Biophysics Research Internship Program for high school students
Together with prof. Raicu group and Physics teachers Kelsey Burke and Kevin Kane from Shorewood High, we organize the Biophysics Research Internship Program for high school students. Every year, 4-6 students from Shorewood High School are selected based on their grades, interest and potential. Students go through safety training, attend two session where they learn about optics, and are assigned a research project and a direct supervisor from the current laboratory members. In the final part, the students analyze their data, write a short report and present their data to their colleagues, teachers and parents. The students who graduate receive a diploma.
Down to Earth Experimental Physics (DEEP)
In 2019, our lab joined Down to Earth Experimental Physics (DEEP), which was started by Gina and Vali Raicu at Lake Bluff and Atwater Elementary Schools, and have expanded it to UWM laboratories. As an after-school Physics program, DEEP engages students in experimental Physics through fun hands-on experiments and instructive demo. The program runs once a week for one semester. The program coordinators, UWM students and researchers work with students in small groups to build, use, and take home various devices. The program also includes a visit to our laboratories at UWM.
Science for Everyone (with Demos)
No amount of time spent with molecular visualization software can contend with the feeling one has when holding a 3D-printed protein and unfolding it with his fingers. This seemingly easy process quickly intrigues whomever tries it, as folding the strands together is nothing like releasing an extended spring. Hence, one of our aims is to bring this experience to the general public by producing hands-on exhibits. We use 3D printing in elastic materials, which allows us to reproduce the structure of proteins and to demonstrate their unfolding under force. We are planning to develop an exhibit with 3D printed proteins and presented it as part of UWM Science Bag.
Participation of underrepresented groups
UWM attracts a broad range of students from underrepresented minorities. According to Milwaukee Public Schools District fact sheet, about 75% of the students enrolled in public K-12 education are minorities underrepresented in STEM fields. Our lab attracts many students from underrepresented minorities. We collaborate with UWM Office of Undergraduate Research to fund 3-5 students each semester, the majority from underrepresented minorities. We also work with STEM-Inspire Wisconsin Alliance for Minority Participation (WiscAMP), which is a NSF initiative that aims to enhance learning opportunities for minority students. Each semester, 2-3 undergraduate or graduate students have been supported by WiscAMP in pursuing their research projects in the lab. Dr. Popa is also a mentor in the program, and meets monthly with 3-5 minority and who are not part of his research program.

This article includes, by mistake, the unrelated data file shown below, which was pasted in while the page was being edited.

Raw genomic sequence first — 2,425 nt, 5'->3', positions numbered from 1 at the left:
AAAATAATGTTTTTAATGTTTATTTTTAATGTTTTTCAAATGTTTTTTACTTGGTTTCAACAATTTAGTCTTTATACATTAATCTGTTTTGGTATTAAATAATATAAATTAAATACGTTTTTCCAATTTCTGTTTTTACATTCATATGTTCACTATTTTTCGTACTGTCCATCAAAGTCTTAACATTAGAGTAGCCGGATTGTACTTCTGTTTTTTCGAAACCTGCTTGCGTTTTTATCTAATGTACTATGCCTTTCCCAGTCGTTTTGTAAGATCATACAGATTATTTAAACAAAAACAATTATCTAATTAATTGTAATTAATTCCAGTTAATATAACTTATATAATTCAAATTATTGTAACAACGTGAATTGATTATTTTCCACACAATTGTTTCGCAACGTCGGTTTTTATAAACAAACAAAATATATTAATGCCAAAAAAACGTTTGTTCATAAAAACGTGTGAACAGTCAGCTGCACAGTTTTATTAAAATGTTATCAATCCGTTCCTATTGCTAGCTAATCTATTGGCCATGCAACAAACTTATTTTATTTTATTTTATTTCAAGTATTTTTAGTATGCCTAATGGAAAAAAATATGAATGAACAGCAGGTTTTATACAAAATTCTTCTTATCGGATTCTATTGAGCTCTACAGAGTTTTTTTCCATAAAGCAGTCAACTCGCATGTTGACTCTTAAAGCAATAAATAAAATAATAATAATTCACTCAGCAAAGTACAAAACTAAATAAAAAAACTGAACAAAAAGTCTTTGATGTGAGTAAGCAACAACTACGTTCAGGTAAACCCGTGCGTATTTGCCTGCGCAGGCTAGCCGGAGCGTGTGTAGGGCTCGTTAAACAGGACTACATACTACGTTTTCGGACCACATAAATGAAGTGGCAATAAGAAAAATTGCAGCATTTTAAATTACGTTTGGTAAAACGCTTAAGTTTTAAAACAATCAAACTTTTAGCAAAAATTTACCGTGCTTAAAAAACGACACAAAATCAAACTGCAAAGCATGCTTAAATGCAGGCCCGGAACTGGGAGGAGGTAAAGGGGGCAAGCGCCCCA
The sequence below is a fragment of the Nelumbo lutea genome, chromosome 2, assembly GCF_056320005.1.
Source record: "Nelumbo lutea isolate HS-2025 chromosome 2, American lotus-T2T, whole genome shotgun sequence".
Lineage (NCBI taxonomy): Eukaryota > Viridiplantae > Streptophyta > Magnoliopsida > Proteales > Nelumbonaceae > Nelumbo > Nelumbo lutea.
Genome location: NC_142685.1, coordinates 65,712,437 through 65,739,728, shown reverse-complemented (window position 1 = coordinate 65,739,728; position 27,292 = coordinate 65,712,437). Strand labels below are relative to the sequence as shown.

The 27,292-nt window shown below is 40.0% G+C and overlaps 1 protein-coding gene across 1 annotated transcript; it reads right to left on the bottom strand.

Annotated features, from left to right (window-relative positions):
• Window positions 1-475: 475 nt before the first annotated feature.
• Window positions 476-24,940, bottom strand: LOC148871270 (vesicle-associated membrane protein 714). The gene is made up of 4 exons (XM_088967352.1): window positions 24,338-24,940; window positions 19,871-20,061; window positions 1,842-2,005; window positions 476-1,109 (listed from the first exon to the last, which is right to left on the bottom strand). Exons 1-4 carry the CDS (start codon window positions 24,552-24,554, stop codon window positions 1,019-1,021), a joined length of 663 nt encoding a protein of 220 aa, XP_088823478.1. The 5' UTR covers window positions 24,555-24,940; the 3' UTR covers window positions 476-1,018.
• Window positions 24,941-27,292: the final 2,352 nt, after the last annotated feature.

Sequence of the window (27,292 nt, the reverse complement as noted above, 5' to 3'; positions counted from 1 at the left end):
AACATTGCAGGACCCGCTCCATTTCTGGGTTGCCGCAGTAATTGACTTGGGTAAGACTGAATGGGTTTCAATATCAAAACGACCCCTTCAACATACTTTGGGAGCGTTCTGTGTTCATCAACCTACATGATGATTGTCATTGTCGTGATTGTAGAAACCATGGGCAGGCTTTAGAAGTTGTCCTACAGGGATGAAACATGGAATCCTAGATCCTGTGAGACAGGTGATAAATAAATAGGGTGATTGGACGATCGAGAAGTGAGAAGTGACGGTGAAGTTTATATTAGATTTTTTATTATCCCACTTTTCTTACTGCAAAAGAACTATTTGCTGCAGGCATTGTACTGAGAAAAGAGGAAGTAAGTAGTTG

From his position as UWM Ambassador, Dr. Popa works with high school students interested in STEM who intend to enroll UWM. By participating in recruitment events like college fairs and on-campus visit programs, ambassadors share their UWM experience with prospective students and their families. Their personal success stories and firsthand experiences provide an individual connection to students, making a significant impact as they explore their college options and help with the university’s recruitment efforts.
UWM, through its Research Foundation, is currently providing our lab with mentorship and help toward applying for several patents for new protein-based products. The university has recently invested ~ $10M in a new Innovation center, the Lubar Entrepreneurship Center, and is part of the NSF I-Corps network. A Catalyst and an Applied Research Grant were awarded to our laboratory toward development of new ideas.
Science & Politics
Our laboratory helps advertise Science in general and explain to the general public, in layman’s terms, our scope, mission and findings. Apart from regular Science fairs, we also promote science to our representatives, who ultimately decide the NSF and NIH budgets. In Spring 2018, Kirill Shmilovich, was the first ever student from UWM to be selected to attend Annual Posters on the Hill conference in D.C. As an undergraduate student, Kirill has presented our research in front of the House and Senate representatives.